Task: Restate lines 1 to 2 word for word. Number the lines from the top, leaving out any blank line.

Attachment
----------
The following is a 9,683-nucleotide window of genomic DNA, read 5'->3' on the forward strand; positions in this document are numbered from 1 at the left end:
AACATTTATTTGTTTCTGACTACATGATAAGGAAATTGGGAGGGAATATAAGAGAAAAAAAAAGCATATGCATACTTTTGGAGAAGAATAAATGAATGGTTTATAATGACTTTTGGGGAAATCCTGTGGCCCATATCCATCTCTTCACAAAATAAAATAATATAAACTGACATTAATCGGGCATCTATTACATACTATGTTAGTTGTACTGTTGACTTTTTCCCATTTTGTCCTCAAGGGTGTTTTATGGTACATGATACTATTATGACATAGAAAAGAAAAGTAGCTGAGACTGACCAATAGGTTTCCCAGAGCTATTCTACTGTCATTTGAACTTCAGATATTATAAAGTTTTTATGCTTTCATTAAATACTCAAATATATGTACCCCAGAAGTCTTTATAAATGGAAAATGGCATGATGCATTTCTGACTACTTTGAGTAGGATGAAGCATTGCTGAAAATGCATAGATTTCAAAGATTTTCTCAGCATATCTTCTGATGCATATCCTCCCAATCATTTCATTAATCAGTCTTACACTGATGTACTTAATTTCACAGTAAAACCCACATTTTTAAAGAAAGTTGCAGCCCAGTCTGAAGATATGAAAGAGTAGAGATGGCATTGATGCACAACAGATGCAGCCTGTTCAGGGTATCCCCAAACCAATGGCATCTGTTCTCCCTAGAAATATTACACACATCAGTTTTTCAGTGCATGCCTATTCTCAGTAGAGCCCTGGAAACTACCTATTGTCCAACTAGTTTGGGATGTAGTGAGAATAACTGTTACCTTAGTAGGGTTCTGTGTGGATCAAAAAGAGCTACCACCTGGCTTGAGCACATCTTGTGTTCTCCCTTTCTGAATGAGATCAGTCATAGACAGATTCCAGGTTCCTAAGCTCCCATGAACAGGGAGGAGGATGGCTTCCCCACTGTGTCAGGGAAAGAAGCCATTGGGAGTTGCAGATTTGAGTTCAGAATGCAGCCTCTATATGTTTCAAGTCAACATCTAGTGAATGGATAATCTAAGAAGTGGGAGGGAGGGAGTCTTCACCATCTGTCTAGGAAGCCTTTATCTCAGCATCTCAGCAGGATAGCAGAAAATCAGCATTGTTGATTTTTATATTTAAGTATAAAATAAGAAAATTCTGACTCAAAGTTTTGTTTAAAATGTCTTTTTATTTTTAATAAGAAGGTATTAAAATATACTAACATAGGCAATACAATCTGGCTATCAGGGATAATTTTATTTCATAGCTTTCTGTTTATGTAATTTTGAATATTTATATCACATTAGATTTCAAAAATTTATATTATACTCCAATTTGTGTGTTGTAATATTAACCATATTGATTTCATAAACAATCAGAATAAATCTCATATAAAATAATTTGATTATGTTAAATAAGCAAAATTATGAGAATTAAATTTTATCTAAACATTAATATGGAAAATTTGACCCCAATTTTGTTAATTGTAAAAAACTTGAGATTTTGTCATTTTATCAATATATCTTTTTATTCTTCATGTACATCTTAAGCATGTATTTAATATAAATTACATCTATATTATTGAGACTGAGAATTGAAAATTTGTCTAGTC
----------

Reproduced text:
The following is a 9,683-nucleotide window of genomic DNA, read 5'->3' on the forward strand; positions in this document are numbered from 1 at the left end:
AACATTTATTTGTTTCTGACTACATGATAAGGAAATTGGGAGGGAATATAAGAGAAAAAAAAAGCATATGCATACTTTTGGAGAAGAATAAATGAATGGTTTATAATGACTTTTGGGGAAATCCTGTGGCCCATATCCATCTCTTCACAAAATAAAATAATATAAACTGACATTAATCGGGCATCTATTACATACTATGTTAGTTGTACTGTTGACTTTTTCCCATTTTGTCCTCAAGGGTGTTTTATGGTACATGATACTATTATGACATAGAAAAGAAAAGTAGCTGAGACTGACCAATAGGTTTCCCAGAGCTATTCTACTGTCATTTGAACTTCAGATATTATAAAGTTTTTATGCTTTCATTAAATACTCAAATATATGTACCCCAGAAGTCTTTATAAATGGAAAATGGCATGATGCATTTCTGACTACTTTGAGTAGGATGAAGCATTGCTGAAAATGCATAGATTTCAAAGATTTTCTCAGCATATCTTCTGATGCATATCCTCCCAATCATTTCATTAATCAGTCTTACACTGATGTACTTAATTTCACAGTAAAACCCACATTTTTAAAGAAAGTTGCAGCCCAGTCTGAAGATATGAAAGAGTAGAGATGGCATTGATGCACAACAGATGCAGCCTGTTCAGGGTATCCCCAAACCAATGGCATCTGTTCTCCCTAGAAATATTACACACATCAGTTTTTCAGTGCATGCCTATTCTCAGTAGAGCCCTGGAAACTACCTATTGTCCAACTAGTTTGGGATGTAGTGAGAATAACTGTTACCTTAGTAGGGTTCTGTGTGGATCAAAAAGAGCTACCACCTGGCTTGAGCACATCTTGTGTTCTCCCTTTCTGAATGAGATCAGTCATAGACAGATTCCAGGTTCCTAAGCTCCCATGAACAGGGAGGAGGATGGCTTCCCCACTGTGTCAGGGAAAGAAGCCATTGGGAGTTGCAGATTTGAGTTCAGAATGCAGCCTCTATATGTTTCAAGTCAACATCTAGTGAATGGATAATCTAAGAAGTGGGAGGGAGGGAGTCTTCACCATCTGTCTAGGAAGCCTTTATCTCAGCATCTCAGCAGGATAGCAGAAAATCAGCATTGTTGATTTTTATATTTAAGTATAAAATAAGAAAATTCTGACTCAAAGTTTTGTTTAAAATGTCTTTTTATTTTTAATAAGAAGGTATTAAAATATACTAACATAGGCAATACAATCTGGCTATCAGGGATAATTTTATTTCATAGCTTTCTGTTTATGTAATTTTGAATATTTATATCACATTAGATTTCAAAAATTTATATTATACTCCAATTTGTGTGTTGTAATATTAACCATATTGATTTCATAAACAATCAGAATAAATCTCATATAAAATAATTTGATTATGTTAAATAAGCAAAATTATGAGAATTAAATTTTATCTAAACATTAATATGGAAAATTTGACCCCAATTTTGTTAATTGTAAAAAACTTGAGATTTTGTCATTTTATCAATATATCTTTTTATTCTTCATGTACATCTTAAGCATGTATTTAATATAAATTACATCTATATTATTGAGACTGAGAATTGAAAATTTGTCTAGTC